27 January 2005. A suicidal man who allegedly parked his SUV in the path of a commuter train and triggered a horrific wreck that killed 11 people was charged with murder and could face the death penalty, authorities said today. The criminal case moved forward against Juan Manuel Alvarez as police and forensics experts worked to gather evidence from the crime scene and coroner’s investigators searched the tangled wreckage for any remaining body parts. Prosecutors have not decided if they will seek the death penalty against Alvarez, who had been ordered by a court to stay away from his family after his wife alleged he abused drugs and threatened them. Authorities say he also had slashed his wrists and stabbed himself at some point during his aborted suicide attempt. He remained hospitalised today, and a court hearing was set for tomorrow. District Attorney Steve Cooley said thursday prosecutors were evaluating Alvarez’s mental state in deciding a possible punishment, but he asserted that the man’s mental issues were no defence. Authorities say Alvarez drove his green Jeep Cherokee into the path of a Metrolink commuter train early yesterday. He then changed his mind and got out of the vehicle just before the Jeep was struck by a train heading to Los Angeles, police said. That train derailed, crashed into a parked freight train and struck another train heading in the opposite direction. The second train also derailed. Alvarez was charged with ten counts of murder, but another count was to be added following the discovery of an 11th body in the mangled trains. Everyone from the crash was accounted for today. More than 180 people were injured, including seven who were in critical condition today. Meanwhile, police began collecting forensic evidence from the scene for the prosecution, using laser measuring devices to create a digital map of the wreckage. Two large cargo containers were brought into store evidence. Police Sgt Tom Lorenz said evidence as large as a rail car may be preserved for the investigation and trial.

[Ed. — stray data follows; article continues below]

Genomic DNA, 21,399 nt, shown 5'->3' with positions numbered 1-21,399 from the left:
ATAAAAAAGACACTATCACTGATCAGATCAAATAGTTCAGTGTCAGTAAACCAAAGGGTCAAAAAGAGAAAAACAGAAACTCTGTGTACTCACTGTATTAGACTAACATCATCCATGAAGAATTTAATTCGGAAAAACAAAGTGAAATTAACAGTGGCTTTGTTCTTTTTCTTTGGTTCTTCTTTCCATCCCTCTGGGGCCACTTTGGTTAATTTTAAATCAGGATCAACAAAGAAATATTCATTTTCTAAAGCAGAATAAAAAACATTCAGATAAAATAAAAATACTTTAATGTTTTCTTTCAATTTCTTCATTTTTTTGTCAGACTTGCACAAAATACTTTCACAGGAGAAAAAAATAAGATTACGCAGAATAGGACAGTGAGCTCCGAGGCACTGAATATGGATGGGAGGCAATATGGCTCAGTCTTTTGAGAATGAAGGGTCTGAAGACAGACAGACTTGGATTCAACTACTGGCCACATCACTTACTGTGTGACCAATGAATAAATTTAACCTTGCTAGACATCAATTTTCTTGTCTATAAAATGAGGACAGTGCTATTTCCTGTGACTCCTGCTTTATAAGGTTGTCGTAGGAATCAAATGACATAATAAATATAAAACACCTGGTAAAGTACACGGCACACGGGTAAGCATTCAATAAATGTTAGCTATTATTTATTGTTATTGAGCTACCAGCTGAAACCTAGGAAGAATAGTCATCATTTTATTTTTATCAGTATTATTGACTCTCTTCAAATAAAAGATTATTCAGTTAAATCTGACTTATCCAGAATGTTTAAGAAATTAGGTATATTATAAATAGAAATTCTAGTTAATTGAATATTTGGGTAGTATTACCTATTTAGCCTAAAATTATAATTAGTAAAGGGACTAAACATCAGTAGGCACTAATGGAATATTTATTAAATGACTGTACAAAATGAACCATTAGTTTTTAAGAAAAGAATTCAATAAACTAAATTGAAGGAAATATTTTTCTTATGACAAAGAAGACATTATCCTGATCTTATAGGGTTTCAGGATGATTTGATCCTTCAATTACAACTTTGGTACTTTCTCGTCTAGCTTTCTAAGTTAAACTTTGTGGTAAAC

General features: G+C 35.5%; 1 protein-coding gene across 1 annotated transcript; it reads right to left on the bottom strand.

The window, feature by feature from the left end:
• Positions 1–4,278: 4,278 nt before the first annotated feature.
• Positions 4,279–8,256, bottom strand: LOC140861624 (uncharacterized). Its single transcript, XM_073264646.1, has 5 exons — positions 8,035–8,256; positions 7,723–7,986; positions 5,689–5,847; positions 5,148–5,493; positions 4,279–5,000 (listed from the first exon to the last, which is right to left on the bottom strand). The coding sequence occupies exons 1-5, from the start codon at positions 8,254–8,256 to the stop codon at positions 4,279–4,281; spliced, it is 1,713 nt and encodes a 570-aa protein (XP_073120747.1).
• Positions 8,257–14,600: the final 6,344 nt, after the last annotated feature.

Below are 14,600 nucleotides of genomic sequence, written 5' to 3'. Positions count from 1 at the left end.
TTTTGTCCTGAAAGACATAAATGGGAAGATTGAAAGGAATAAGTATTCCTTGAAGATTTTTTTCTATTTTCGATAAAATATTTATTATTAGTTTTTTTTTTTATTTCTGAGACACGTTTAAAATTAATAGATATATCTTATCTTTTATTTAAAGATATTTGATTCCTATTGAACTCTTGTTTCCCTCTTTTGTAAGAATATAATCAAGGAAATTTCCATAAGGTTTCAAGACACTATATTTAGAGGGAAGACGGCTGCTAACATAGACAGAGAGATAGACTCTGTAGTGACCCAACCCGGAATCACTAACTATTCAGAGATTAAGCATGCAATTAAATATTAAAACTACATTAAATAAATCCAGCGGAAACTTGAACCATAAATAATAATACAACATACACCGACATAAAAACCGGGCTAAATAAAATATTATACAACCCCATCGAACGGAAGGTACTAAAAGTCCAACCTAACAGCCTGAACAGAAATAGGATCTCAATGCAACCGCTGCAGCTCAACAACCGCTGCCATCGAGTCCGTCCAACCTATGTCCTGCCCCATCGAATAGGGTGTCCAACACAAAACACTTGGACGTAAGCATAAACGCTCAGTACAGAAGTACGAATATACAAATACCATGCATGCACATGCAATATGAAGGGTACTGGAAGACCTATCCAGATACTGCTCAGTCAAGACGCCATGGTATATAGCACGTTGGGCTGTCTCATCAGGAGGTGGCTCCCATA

31 January 2005. Los Angeles commuter train service have resumed this morning following last week’s deadly train crash in Glendale. Metrolink officials say a full service from Union Station in central Los Angeles to Ventura County and the Antelope Valley was restored starting at 4:00 hours. The service was suspended to allow the repair of damaged track after Wednesday’s (26 January) crash that killed eleven and injured about 180 passengers. Both lines operated on a partial schedule Thursday (27 January) and Friday (28 January), when buses were used to detour passengers around a section of the damaged tracks.
4 February 2005
Kanhan, Maharashtra State, India